Moadamiya Suburb comes under fire at night


Houla: four more bodies of children discovered Families take advantage of the presence of UN monitors to leave town And another ghost town is created


The town of Khan Shaikhoon comes under renewed pounding , , One of the loyalist checkpoints laying siege to the town

Abduction of Lebanese Pilgrims in Syria Sheds Light on Growing Tensions

By Melike Ince
Impunity Watch Reporter, Middle East

BEIRUT, Lebanon — The release and return of eleven Lebanese pilgrims captured in Syria has caused a significant amount of unrest in both countries.

Family members in Beirut are still waiting for the release of the abducted men. (Photo Courtesy of Al Jazeera)

The Shiite pilgrims were traveling through Syria last Tuesday after a trip to Iran when their bus was intercepted by a group of men offering assistance in escaping violence in the area. It later became clear that the armed group was looking to abduct some of the travelers. Women on the bus were allowed to go free but the men were taken to an unknown area in Syria. Some of the women who were freed told reporters the armed kidnappers claimed to be members of the Free Syria Army (FSA), who sought a bargaining tool to negotiate the release of its members held by the Syrian army.

The FSA denied involvement and condemned the kidnappings, claiming that the abduction does not represent the values of their party. Mustafa al-Sheikh, a senior officer in the FSA, suggested that the Syrian government is likely responsible for the act.

The abduction has sparked a significant amount of protests in Lebanon where citizens have taken to the streets, cutting off roads and burning tires, to show their opposition. Leaders of Hezbollah, the largest Shiite party in the country, have called for protestors to stay peaceful and not disrupt everyday life in Lebanon.

Despite Lebanese Prime Minister Najib Mikati’s confirmation that the men would be released Friday, family members were still waiting as of Saturday evening. The men were supposed to be taken to Turkey and returned to Lebanon from there. But according to Turkish officials, they had not yet left Syria. Lebanese Interior Minister Marwan Charbel said the release was delayed for “logistical reasons” and that the men were being questioned in Turkey but are safe and would return soon.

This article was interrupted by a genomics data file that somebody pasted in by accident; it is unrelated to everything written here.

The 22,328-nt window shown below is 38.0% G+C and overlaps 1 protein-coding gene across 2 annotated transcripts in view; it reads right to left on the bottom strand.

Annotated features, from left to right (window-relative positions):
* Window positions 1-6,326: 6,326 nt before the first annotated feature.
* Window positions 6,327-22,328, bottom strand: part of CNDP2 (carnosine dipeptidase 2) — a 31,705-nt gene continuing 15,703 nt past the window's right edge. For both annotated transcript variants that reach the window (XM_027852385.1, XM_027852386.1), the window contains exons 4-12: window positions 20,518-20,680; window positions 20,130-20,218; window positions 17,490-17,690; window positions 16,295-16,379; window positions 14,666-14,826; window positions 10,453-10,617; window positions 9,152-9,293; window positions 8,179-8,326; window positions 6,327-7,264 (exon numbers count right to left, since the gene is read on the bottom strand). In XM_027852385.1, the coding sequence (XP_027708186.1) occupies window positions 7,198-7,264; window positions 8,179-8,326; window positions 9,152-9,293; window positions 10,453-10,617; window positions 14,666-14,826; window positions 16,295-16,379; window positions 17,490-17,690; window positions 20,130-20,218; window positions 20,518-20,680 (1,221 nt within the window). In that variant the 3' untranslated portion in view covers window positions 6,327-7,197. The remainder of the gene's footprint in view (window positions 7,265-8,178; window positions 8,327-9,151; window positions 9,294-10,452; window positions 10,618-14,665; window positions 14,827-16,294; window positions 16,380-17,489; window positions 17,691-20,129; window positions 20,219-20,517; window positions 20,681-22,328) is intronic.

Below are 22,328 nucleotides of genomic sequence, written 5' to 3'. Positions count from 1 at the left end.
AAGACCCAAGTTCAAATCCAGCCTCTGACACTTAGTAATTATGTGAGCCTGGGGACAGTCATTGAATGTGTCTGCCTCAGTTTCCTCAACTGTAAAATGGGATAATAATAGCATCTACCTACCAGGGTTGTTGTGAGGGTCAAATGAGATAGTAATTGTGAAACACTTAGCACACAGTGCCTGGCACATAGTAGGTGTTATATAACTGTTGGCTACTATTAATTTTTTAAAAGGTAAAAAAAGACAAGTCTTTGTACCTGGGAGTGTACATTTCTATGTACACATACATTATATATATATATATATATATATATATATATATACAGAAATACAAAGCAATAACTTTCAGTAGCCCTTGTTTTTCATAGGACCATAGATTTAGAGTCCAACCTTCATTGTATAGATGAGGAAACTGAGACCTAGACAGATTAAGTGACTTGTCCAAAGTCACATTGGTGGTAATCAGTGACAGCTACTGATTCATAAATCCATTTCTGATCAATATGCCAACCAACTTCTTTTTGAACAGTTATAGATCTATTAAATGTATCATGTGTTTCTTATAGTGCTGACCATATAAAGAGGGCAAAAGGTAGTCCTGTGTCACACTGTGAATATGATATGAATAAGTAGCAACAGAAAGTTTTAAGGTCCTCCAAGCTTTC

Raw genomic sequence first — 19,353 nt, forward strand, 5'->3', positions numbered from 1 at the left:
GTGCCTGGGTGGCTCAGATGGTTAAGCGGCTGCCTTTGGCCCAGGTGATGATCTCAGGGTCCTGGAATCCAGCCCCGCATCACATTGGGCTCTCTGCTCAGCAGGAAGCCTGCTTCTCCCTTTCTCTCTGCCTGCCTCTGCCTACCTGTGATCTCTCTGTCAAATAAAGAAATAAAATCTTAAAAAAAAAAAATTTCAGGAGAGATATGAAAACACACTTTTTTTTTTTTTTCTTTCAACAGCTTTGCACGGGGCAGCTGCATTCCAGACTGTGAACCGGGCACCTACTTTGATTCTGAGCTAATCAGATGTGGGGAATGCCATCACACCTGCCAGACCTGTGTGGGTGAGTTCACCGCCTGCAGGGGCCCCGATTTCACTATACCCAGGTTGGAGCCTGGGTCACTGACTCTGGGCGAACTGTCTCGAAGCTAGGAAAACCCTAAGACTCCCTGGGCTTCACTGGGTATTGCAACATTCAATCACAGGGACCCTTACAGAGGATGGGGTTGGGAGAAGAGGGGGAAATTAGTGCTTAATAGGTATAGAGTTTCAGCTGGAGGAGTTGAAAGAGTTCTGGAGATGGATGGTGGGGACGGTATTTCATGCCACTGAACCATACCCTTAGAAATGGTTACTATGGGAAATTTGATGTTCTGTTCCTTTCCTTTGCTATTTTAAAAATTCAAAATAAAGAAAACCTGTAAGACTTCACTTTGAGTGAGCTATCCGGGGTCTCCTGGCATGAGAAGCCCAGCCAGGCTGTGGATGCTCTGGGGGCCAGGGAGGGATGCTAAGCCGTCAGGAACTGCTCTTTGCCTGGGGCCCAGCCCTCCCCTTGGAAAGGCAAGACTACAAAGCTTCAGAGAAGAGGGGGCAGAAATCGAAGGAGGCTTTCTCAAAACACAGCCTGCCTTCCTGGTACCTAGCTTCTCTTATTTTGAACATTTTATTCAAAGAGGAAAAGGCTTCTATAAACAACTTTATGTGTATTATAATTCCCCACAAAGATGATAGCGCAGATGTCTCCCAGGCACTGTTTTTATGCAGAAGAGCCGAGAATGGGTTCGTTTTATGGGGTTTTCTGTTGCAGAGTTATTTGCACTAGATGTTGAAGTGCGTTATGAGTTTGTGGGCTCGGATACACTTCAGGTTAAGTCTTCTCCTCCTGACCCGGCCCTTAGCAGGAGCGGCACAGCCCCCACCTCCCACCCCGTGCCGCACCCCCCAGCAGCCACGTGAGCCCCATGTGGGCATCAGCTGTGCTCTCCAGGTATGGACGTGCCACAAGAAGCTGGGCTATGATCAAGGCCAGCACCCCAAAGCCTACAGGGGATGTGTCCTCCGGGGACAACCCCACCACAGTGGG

The abduction comes at a significant time for Lebanon. The country has been torn internally over the recent conflicts in Syria. Several deadly clashes have ignited among supporters and opponents of the Syrian government. The increased tension led the Lebanese cabinet to hold an emergency session on Wednesday to review security concerns in the country.

US Secretary of State Hillary Clinton has shown her concern over the situation stating that, “the developments in Syria are contributing to instability in Lebanon” and encouraged all parties to “respect the security and stability of Lebanon.”

For more information, please see;

Daily Star Lebanon – Contacts Continuing in Effort to Release Lebanese Hostages – 27 May 2012

Al Jazeera – Location of Lebanese Pilgrims Still Unknown – 26 May 2012

Syrian Arab News Agency – Arrival of the Lebanese Kidnapped in Syria Delayed for Logistic Reasons – 26 May 2012

BBC – Lebanese Shia Pilgrims Abducted in Syria Released – 25 May 2012

CNN  – Lebanese Official: Pilgrims Abducted in Syria Soon to be Freed – 23 May 2012

Syria: Massacre of Adults and Children in Houla

By Mark McMurray
Impunity Watch Reporter, Middle East

DAMASCUS, Syria — On Saturday, more than ninety civilians, including at least thirty-two children under the age of ten, were killed in the Syrian village of Houla, located near the city of Homs.  The deaths occurred during an artillery bombardment.

UN observers meet with victims of the Houla massacre. (Photo Courtesy of The Guardian)

General Robert Mood, head of the United Nations Supervision Mission in Syria (UNSMIS), confirmed the killing after UN observers viewed the victims’ bodies.  UN observers also confirmed artillery and tank shells were fired at Houla after examining ordnance found in the area.  According to Al Jazeera, witnesses have reported that government forces attacked Houla with mortars following anti-government protests.  Following the shelling, pro-government thugs known as Shabiha raided the area, killing men, women, and children.